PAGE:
Letters to the Editor

Winter 2005 - Volume 9 Number 1


Dear Editor,

I've been a proud Kaiser Permanente employee for the past 30 years, 22 of these as an Ob/Gyn nurse practitioner in San Francisco. I read with interest Sam Averett's article titled "Truth in Advertising" in the Summer 2004 issue of The Permanente Journal. Mr Averett points out that with the new advertising campaign, KP is "marking a significant change in the way we talk about our organization and our relationship with our members ...." It is my hope that all future KP advertisements, broadcast widely on the radio and television, will include the mention of choosing a nurse practitioner as a primary care provider. This surely would be "truth in advertising." Having choice increases the potential to thrive.

Thank you,

Winifred L Star, RNC, NP, MS
Department of Obstetrics and Gynecology,
Kaiser Permanente Medical Center
San Francisco, CA

Dr Felitti,

I just read your article entitled Sleep-Eating and the Dynamics of Morbid Obesity, Weight Loss, and Regain of Weight in Five Patients (Spring 2001). Unfortunately, I suffer from sleep-eating, in which I do not recall the activity the following morning. I am a 33-year-old male, and I do not recall a history of abuse of any type. The more I attempt to diet, the more frequently I seem to sleep-eat and with greater quantities of food. On average, it strikes every other night. I am at a loss of where to turn and would appreciate some advice or perhaps a referral to some other material on this subject.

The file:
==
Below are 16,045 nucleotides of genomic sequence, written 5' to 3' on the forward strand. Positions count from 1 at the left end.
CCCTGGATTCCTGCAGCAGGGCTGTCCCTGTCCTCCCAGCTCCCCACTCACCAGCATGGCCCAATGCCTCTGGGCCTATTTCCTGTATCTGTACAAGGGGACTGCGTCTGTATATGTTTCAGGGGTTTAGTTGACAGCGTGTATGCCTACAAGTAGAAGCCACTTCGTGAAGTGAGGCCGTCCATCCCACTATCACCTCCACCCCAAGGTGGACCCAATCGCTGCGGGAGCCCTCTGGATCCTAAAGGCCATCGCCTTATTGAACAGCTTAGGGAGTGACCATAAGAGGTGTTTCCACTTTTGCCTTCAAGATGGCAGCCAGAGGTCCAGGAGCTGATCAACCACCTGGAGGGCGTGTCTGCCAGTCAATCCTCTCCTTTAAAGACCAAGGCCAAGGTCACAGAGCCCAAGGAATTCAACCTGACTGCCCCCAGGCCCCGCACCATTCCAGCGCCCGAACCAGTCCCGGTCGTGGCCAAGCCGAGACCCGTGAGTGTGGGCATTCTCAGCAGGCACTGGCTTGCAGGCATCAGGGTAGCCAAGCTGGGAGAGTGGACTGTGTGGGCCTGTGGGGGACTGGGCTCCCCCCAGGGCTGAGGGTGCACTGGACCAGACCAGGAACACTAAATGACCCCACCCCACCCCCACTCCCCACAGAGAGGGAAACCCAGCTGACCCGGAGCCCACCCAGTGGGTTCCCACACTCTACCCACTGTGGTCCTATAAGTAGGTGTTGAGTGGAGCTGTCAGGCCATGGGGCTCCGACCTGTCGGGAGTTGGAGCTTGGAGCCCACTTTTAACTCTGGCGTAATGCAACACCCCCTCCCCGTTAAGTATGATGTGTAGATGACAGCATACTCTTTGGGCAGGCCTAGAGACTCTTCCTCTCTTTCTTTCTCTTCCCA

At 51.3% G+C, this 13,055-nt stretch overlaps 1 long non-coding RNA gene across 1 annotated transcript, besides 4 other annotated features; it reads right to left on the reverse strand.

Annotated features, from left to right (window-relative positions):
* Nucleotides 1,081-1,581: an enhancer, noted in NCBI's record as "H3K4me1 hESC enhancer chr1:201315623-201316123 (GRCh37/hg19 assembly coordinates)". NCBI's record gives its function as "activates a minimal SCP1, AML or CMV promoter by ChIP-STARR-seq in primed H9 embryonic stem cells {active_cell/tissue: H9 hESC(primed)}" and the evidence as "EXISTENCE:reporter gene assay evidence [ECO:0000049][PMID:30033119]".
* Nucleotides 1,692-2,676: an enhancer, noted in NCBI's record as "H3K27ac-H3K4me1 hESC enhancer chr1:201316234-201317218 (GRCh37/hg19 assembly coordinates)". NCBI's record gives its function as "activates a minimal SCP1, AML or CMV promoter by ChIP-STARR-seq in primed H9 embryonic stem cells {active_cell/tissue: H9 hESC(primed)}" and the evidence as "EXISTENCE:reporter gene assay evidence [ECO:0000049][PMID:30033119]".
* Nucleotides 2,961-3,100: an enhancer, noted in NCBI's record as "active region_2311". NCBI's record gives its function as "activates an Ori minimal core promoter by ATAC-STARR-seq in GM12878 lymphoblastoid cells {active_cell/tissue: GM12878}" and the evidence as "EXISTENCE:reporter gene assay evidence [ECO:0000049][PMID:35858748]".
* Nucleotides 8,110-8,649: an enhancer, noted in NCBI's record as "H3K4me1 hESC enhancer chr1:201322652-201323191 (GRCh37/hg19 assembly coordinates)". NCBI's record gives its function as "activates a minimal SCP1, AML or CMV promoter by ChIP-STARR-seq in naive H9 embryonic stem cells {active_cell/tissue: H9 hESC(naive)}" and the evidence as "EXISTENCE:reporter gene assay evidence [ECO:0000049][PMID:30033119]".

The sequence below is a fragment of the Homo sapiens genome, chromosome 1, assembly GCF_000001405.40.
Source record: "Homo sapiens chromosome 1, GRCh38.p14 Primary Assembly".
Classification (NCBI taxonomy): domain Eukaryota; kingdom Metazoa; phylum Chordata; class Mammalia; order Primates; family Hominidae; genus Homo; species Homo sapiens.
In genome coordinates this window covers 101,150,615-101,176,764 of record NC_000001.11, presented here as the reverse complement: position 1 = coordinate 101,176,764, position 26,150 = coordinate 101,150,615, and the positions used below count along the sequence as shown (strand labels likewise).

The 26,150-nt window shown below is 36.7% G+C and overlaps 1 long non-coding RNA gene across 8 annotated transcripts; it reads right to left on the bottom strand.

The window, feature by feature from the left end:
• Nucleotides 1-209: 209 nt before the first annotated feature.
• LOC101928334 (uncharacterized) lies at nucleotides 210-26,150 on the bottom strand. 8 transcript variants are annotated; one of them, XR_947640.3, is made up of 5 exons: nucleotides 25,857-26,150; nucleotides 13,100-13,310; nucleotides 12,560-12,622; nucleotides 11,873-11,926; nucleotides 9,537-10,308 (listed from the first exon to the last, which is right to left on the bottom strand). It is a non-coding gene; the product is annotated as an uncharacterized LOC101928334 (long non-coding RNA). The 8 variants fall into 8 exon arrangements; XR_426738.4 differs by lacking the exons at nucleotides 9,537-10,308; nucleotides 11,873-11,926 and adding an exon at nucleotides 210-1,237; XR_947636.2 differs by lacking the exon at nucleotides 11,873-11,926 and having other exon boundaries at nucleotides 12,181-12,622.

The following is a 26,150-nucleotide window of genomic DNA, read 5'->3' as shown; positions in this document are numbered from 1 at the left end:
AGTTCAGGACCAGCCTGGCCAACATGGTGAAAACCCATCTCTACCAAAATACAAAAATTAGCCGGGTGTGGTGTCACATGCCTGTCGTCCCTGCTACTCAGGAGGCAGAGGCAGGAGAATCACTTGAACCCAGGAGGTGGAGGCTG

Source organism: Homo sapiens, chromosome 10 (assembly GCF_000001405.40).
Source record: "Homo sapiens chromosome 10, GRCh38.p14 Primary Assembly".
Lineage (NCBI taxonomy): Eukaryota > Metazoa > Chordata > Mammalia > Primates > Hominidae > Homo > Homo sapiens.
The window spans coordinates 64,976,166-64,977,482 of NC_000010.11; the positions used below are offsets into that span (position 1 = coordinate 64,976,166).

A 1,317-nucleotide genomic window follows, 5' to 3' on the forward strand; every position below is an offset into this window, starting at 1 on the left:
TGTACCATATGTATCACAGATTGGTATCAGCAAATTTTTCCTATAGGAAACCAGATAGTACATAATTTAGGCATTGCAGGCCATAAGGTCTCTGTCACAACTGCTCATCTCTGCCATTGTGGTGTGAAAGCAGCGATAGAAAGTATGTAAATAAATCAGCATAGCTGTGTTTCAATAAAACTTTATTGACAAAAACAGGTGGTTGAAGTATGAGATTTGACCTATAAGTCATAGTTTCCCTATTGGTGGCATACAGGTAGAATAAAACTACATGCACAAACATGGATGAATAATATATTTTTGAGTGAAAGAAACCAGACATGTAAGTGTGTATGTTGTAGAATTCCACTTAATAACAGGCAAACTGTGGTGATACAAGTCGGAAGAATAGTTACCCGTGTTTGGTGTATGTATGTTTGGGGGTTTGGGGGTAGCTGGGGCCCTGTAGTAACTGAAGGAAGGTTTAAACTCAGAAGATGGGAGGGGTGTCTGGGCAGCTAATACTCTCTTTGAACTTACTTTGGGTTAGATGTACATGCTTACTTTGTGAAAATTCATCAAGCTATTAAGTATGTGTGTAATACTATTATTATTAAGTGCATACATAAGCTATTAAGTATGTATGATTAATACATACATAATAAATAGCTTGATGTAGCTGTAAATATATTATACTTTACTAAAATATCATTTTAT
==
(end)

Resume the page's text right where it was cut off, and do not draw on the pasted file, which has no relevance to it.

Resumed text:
Thank you in advance,


    -- Reply
    Dear NA,

    How did you ever find the article from The Permanente Journal?
    Perhaps answering the following questions could be a start:

        How much do you weigh now, at what height?
        When did you first start sleep-eating?
        When did you first start putting on weight?
        In what state do you live (for a possible referral)?

    I'm not aware of materials more current than those cited in the article, but you might check Google® and the National Library of Medicine (PubMed on the Internet). Search for "sleep eating" with, and without, the hyphen. If you lived in the Southern California area, I'd suggest Ericksonian hypnotherapy as a treatment modality. A good article on the subject, by Dr Brian Alman, in another issue of The Permanente Journal, can be found on the Internet at http://www.thepermanentejournal.org/files/Fall2001/hypnosis.pdf. You might contact Dr Alman at BAlman9931@cox.net to see if he has any additional thoughts. Please let me know the outcome of all this; there is much to be learned about this uncommon condition, and you can help us all.

    Vincent J Felitti, MD, Book Review Editor
    Kaiser Permanente Medical Care Program
    San Diego, California


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